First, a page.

16. 116
    deconvoluter says:

    #109 includes some highly controversial phrases, some of which would be OT to explore here. I’ll content myself with the euphemism

    “anti AGW stance”

    which suggests a paper with contrary opinions rather than a host for major propagandists like Delingpole and Monckton.

  17. 117
    CM says:

    Graham Stark #110,

    I think you’ll find the significance you get using OLS is way inflated due to auto-correlation in the monthly data.

  18. 118
    Hank Roberts says:

    > Jeff Pierce says: 30 Aug 2011 at 6:23 AM
    > … organic aerosols … 100s of different compounds with a wide range
    > of chemical properties…..

    This reminds me of Crutzen’s Nobel lecture; he says: “Heterogeneous reactions on aerosol particles — The issue of interactions between gases and atmospheric aerosol is largely unexplored and very little considered in tropospheric chemistry models….”

  19. 119
    Jeff Pierce says:

    #111, Greg: Sulfuric acid vapor, which is formed by the oxidation of SO2 (a primary pollutant emitted from coal combustion and other sources) may become ionized in the atmosphere through GCRs or radioactive gases such as Radon. It is these sulfuric acid ions (along with perhaps nitric acid ions and ammonia ions) that are the ions that aid in aerosol nucleation.

    Sulfuric acid vapor in general (even in its neutral, non-ionic form) has long been known to be the main ingredient in atmospheric aerosol nucleation (and these CLOUD results continue to show this… nucleation goes to zero at low sulfuric acid concentrations, but nucleation did not go to zero when ion concentrations were low). Therefore, changes in anthropogenic sulfur emissions have a very large impact on nucleation rates (larger than the change in nucleation due to cosmic ray changes between the solar max and min).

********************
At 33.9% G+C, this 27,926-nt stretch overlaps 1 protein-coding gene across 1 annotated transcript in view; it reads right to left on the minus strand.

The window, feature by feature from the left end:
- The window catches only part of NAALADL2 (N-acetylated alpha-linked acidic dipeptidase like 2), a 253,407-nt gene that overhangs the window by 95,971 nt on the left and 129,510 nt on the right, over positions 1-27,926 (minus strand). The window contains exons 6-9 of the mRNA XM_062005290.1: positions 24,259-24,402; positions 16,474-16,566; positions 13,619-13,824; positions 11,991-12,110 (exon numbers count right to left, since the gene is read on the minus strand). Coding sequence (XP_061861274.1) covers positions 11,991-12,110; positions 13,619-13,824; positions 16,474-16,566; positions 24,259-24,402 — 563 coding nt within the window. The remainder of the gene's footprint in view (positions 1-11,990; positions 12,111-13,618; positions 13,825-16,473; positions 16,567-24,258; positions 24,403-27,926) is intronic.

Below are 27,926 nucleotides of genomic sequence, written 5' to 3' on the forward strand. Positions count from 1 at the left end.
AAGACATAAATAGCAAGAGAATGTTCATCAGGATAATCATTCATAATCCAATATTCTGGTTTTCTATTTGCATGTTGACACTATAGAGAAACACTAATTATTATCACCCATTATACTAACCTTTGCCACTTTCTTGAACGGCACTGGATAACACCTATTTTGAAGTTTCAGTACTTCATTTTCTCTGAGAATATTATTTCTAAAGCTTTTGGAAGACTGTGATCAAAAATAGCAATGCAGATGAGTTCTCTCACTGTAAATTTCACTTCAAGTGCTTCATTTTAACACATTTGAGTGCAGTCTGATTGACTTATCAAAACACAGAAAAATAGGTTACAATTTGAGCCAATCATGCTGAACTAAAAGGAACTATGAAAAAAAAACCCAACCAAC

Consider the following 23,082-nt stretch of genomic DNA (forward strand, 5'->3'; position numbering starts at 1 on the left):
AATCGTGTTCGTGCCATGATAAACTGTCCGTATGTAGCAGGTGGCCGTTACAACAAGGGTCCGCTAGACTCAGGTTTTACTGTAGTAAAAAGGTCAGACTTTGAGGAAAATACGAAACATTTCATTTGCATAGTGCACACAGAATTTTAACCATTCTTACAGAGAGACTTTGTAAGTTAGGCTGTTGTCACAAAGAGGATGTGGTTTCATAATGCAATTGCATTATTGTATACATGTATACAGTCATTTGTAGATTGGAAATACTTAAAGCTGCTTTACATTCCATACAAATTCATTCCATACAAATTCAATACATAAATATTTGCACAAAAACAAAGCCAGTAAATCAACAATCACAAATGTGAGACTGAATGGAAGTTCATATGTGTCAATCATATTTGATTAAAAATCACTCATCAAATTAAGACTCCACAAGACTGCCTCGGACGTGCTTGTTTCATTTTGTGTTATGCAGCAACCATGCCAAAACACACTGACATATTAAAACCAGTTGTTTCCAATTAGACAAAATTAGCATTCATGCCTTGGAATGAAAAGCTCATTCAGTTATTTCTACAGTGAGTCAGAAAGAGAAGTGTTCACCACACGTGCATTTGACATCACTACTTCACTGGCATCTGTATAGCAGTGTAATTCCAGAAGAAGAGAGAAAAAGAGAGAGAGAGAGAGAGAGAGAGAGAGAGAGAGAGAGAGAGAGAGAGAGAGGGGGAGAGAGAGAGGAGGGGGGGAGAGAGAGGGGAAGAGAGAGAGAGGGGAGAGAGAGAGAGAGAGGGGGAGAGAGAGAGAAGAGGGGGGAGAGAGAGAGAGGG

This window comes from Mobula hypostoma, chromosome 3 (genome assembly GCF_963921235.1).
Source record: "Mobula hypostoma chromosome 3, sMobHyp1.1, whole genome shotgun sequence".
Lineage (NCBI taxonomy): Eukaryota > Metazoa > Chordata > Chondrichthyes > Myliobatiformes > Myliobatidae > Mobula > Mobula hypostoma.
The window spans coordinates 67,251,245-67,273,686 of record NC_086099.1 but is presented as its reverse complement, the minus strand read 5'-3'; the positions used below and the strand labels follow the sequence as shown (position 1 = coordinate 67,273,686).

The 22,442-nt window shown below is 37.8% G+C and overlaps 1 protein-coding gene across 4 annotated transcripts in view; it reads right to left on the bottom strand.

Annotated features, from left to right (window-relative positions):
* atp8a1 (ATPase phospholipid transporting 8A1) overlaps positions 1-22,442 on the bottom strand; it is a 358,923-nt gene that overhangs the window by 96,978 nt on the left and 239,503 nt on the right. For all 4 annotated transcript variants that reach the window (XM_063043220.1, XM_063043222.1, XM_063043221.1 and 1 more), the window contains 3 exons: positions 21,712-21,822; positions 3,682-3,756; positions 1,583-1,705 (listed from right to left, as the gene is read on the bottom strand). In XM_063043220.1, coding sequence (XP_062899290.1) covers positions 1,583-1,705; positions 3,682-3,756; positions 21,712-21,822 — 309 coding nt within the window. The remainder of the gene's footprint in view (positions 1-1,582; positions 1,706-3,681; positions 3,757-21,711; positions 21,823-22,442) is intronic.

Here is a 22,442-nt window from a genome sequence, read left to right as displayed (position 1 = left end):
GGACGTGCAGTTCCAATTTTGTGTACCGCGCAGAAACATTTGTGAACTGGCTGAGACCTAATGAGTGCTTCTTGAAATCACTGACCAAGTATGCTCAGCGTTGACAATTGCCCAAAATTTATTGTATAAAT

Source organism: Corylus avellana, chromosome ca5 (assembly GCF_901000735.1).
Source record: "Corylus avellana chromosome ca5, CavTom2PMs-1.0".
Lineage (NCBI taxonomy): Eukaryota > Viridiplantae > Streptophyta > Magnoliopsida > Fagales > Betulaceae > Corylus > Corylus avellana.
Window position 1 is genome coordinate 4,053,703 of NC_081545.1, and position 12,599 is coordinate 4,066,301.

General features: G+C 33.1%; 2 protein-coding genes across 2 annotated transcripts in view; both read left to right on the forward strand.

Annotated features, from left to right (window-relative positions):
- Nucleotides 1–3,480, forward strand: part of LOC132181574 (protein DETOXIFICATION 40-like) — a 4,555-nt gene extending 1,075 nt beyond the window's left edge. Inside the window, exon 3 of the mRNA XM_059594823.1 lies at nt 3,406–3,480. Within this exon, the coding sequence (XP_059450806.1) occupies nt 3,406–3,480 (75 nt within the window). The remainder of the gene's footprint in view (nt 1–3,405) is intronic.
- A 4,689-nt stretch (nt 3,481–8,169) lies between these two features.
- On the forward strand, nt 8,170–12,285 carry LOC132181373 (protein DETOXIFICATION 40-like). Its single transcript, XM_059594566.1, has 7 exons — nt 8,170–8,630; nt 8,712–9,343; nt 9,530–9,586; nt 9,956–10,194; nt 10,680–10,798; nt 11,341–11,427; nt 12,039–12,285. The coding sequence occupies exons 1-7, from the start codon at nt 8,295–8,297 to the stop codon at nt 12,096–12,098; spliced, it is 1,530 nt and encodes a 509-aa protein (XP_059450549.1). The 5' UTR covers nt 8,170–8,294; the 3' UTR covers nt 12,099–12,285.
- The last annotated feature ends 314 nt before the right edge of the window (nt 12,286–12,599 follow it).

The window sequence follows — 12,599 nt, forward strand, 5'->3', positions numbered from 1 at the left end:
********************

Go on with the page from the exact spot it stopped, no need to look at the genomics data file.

As far as I know CO2 does not greatly affect the ion concentrations of the atmosphere.

    #116, Hank: Nice find!

  20. 120
    Louis Derry says:

    Before people get all breathless about this study, it may be instructive to recall the chamber experiments on cloud seeding using iodide salts in the 1940′s. They unambiguously showed greatly enhanced water droplet nucleation, following on some theoretical considerations of the interaction of I and H2O, and the observation that aerosols could nucleate raindrop formation. Subsequent decades of research and experiment have not shown simple or reproducible results for cloud seeding. So the chamber experiments from CERN are nice, but it’s pretty clear that there is a very long way to go before or if the CLOUD results can tell us much about the real atmosphere. If you’re not a big fan of cloud seeding, best to hold off on GCR as the 21st century alternative.